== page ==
Blackened out: The criteria used for redactions in Mueller report

Washington - US Attorney General William Barr and his staff spent the last several weeks redacting the special counsel's report on Russian meddling in the 2016 US presidential election.

William Barr
William Barr
As a result, when the 400-page report is released on Thursday, it will be full of blackened lines of text.
Despite attempts by Democrats in Congress to force Barr to release the report unredacted, he said last week he has no choice under the law but to ensure certain information is not made public.
Barr, who is the top US law enforcement official, told members of a congressional committee that he is "relying on my own discretion to make as much public as I can."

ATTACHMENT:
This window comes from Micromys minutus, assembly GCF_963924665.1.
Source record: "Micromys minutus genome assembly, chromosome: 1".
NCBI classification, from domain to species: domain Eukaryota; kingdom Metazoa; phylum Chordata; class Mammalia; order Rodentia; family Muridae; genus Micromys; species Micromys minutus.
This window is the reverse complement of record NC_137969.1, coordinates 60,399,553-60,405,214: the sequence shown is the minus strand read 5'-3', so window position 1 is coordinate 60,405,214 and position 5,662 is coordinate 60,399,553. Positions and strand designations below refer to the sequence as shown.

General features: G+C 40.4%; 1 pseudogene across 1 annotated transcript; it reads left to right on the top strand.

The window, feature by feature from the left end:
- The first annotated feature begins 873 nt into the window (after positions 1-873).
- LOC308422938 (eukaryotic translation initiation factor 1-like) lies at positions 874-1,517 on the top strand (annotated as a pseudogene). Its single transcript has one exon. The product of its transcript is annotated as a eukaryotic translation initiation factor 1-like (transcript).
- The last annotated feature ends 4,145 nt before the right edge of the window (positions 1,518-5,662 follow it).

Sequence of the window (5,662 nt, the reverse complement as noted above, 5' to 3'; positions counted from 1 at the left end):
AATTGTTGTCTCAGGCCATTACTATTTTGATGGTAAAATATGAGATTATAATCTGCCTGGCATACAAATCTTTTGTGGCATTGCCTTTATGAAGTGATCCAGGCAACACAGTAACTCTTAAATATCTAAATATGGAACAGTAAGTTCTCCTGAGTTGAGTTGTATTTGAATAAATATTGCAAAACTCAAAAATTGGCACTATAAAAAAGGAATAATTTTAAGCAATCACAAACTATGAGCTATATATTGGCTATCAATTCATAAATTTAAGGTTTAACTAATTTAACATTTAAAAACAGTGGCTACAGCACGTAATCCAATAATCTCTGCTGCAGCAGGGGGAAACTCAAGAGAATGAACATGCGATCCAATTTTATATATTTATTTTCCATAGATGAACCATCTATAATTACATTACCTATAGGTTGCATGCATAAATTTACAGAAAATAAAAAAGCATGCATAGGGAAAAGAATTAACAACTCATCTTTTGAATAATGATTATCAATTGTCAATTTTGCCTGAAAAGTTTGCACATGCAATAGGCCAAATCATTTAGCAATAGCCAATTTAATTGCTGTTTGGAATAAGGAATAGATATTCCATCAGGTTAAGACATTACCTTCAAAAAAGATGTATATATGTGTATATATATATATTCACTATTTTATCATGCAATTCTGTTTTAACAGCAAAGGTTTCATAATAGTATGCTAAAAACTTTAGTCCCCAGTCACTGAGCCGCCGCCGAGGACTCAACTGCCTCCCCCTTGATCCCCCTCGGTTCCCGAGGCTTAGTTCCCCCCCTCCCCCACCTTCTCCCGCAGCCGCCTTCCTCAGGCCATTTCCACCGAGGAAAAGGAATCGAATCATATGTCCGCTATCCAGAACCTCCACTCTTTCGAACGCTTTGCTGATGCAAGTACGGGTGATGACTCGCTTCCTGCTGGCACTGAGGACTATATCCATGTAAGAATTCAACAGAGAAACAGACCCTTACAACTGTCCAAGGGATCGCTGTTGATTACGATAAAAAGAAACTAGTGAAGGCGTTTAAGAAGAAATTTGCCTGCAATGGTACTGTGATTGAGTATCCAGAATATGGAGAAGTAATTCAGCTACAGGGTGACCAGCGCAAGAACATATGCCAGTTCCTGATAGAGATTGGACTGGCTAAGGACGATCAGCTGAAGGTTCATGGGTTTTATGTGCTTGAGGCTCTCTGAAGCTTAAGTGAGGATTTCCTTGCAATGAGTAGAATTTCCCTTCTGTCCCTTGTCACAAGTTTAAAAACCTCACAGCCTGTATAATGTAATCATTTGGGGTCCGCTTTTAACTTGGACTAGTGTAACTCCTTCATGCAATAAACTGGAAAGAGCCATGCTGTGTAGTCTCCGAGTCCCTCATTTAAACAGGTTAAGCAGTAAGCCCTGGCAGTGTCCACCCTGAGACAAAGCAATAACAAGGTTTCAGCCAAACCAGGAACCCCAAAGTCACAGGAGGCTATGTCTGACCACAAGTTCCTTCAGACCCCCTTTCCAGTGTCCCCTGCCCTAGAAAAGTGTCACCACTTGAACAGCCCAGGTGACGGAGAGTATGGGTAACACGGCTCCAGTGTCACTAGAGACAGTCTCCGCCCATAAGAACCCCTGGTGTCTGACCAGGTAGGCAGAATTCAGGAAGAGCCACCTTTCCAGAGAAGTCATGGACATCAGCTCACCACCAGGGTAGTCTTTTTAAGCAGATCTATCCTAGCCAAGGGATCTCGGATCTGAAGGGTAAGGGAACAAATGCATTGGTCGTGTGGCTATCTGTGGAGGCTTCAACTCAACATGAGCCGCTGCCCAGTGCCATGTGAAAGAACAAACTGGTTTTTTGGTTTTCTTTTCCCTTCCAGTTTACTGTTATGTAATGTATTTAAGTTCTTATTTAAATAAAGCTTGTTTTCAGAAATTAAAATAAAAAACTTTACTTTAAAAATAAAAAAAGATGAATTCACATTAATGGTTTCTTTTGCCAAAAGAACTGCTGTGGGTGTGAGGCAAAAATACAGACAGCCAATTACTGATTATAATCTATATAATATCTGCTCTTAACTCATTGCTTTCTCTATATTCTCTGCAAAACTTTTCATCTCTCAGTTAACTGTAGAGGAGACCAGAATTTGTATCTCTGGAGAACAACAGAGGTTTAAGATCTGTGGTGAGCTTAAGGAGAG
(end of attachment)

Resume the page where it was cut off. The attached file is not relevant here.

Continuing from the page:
He told the committee that there are four criteria for redactions:
- Grand jury information, which is subject to secrecy rules
- Information that the intelligence community believes would reveal sources and methods
- Information that could interfere with ongoing prosecutions, including cases spun from the Mueller investigation in different juridisctions
- Information that implicates the privacy or reputation of "peripheral players" who haven't been charged
Barr also said the redactions would be colour-coded and each would include an explanation describing the basis for the redaction.
"The situation here requires me to exercise my discretion to get as much information out as I can," Barr told the committee. "These categories, I think, most fair-minded people would agree are things that have to be redacted."


Thursday, April 18th 2019

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